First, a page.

the seal is not shown, I had not noticed. It is in #7, and it is not too hard to replace. Care must be taken when installing new seal so that it goes in correctly. there is a seal installing tool available, but I have used a large socket that seats on the outer seal ring and rubber hammer to tap the new seal in evenly. Easy does it!
  • atfdmikeatfdmike Posts: 414
    One guys opinion: The converter pump holds more fluid than the pan, so changing the fluid is really a logarithmic exercise. Removing the small pan will drain a little more fluid, and you can clean the pan, but for practical purposes, removing and changing A/T filter and pan and refilling will only require 4 or 5 qts of fluid. If you really want to exchange all the fluid, you have to consider whether you want to flush and fill the trans, normally done at shop, or just drive the vehicle a while and then do another fluid change, which will add new fluid to the existing mix. First time change, you get about half new fluid, next time change get about what?, 3/4 or so new fluid, etc: my math is not my strong suite.

    You will need a pump of some sort to refill the trans for reasons you have already observed. Just have to do it per below.
    Pan bolt are only 28 ft/lbs of torque.
    When adding or changing fluid, use only DEXRON (R) -III.

    CAUTION: DO NOT OVERFILL. Overfilling will cause foaming, loss of fluid, abnormal shifting and possible damage to the transmission.

    Park the vehicle on level ground and apply the parking brake firmly.
    Check fluid level with engine running at idle. NOTE: Be sure that transmission fluid temperature is below 30 °C (86 °F).
    Move the selector lever through all gear ranges.
    Move the selector lever to "Park".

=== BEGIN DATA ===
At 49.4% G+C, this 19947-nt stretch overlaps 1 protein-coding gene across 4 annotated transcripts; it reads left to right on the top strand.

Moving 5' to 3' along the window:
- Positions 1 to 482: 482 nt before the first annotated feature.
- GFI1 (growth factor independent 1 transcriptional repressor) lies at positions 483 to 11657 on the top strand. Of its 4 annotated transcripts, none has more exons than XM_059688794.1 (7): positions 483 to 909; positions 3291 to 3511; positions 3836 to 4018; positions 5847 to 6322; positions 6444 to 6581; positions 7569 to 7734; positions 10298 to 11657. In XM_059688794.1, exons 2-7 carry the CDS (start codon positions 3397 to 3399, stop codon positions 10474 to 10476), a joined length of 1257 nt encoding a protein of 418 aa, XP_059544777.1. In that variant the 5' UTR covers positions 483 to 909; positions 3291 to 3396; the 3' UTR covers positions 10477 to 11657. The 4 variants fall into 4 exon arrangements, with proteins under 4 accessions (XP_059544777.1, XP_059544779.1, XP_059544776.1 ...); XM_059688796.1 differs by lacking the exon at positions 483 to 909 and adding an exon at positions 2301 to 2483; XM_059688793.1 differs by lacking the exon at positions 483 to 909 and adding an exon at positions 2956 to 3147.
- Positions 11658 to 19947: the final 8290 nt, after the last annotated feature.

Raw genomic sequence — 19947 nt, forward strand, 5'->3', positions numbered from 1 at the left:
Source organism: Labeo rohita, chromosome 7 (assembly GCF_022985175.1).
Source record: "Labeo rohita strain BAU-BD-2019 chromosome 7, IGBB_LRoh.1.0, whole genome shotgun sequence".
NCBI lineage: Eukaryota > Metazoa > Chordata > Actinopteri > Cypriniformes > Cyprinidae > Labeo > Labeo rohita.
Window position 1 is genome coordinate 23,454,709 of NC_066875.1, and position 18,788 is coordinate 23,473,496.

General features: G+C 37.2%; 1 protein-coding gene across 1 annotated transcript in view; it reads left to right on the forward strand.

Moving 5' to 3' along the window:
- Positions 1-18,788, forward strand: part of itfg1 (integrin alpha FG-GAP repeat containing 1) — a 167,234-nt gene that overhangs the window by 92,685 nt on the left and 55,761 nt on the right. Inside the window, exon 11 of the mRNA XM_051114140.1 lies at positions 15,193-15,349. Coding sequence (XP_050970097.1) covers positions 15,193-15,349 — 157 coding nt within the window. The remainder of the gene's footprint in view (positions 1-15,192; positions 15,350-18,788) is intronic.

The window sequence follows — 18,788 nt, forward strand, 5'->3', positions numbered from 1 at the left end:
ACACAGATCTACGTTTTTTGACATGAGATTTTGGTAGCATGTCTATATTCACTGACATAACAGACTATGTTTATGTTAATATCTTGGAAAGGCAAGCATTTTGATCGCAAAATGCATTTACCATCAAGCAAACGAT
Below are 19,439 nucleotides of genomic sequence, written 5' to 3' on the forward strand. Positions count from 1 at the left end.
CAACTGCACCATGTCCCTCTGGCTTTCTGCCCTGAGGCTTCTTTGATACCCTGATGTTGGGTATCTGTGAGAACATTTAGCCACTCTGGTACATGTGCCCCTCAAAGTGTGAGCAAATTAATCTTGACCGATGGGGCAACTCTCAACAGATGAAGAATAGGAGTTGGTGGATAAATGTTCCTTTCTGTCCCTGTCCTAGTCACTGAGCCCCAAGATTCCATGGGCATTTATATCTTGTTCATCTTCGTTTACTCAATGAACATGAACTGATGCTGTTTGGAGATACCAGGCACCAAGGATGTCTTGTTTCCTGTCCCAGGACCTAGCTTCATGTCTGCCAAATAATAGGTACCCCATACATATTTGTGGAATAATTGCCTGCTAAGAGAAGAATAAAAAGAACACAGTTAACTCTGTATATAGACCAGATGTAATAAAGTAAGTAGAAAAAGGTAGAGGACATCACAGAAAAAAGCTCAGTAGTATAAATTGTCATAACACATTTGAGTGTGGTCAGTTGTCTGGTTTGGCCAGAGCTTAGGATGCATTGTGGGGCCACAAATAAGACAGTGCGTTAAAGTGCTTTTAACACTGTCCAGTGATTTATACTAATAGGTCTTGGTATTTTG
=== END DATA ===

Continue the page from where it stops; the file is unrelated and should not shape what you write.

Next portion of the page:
Let engine idle for 3 minutes and open the overfill screw (1).
    Add released transmission fluid until it flows out over the overfill screw opening.
    Let engine idle until a fluid temperature between 32 °C (90 °F) and 57 °C (135 °F) is reached, then close the overfill screw (1). Torque: 38 Nm (28 ft. lbs.) NOTE: Check transmission fluid temperature with scan tool. Minimum fluid level 57 °C (135 °F) Maximum fluid level 32 °C (90 °F)

    Here is picture showing what above is referring to:

    http://www.carspace.com/atfdmike/Albums/Isuzu%20Trooper/01ATfluidcheck.gif/page/- - - photo.html#pic


    CAUTION: Do not open overfill screw with engine stopped.

    CAUTION: DO NOT CHECK FLUID LEVEL UNDER THESE CONDITIONS:

    Immediately after driving at sustained highway speeds.
    In heavy city traffic during hot weather.
    If vehicle is towing a trailer.
    If the vehicle has been operated under these conditions, shut the engine off and allow the vehicle to "cool" for thirty (30) minutes. After the cool down period, restart the vehicle and continue from step 2 above.
  • dario5dario5 Posts: 2
    Thank you very much, Mike, that's usefull. Would you believe there is not a single dealer selling Isuzus in the whole San Diego? Not one, just Drew Hyundai that still sell parts for Isuzus.

    You know, it's my firm belief that without knowing exactly what we are doing we can do more harm (immediate or even long term harm) than good when we attempt to perform even a simple task like replacing the transmission fluid.

    Today I talked with 2 service advisors from 2 different Isuzu dealers, plus more than 1/2 dozen independent transmission repair shops and two of those oil service stations (like quick oil change, etc.).

    I told them beforehand I like to service my own vehicles as much as I can, and if they would be willing to help me with a few questions. Except couple of morons the rest were very helpful and willing.

    I asked all of them more or less the same questions:

    Is it necessary to remove the small pan?

    Is it a good idea to flush a tranny with under 70K miles in it before replacing the fluid?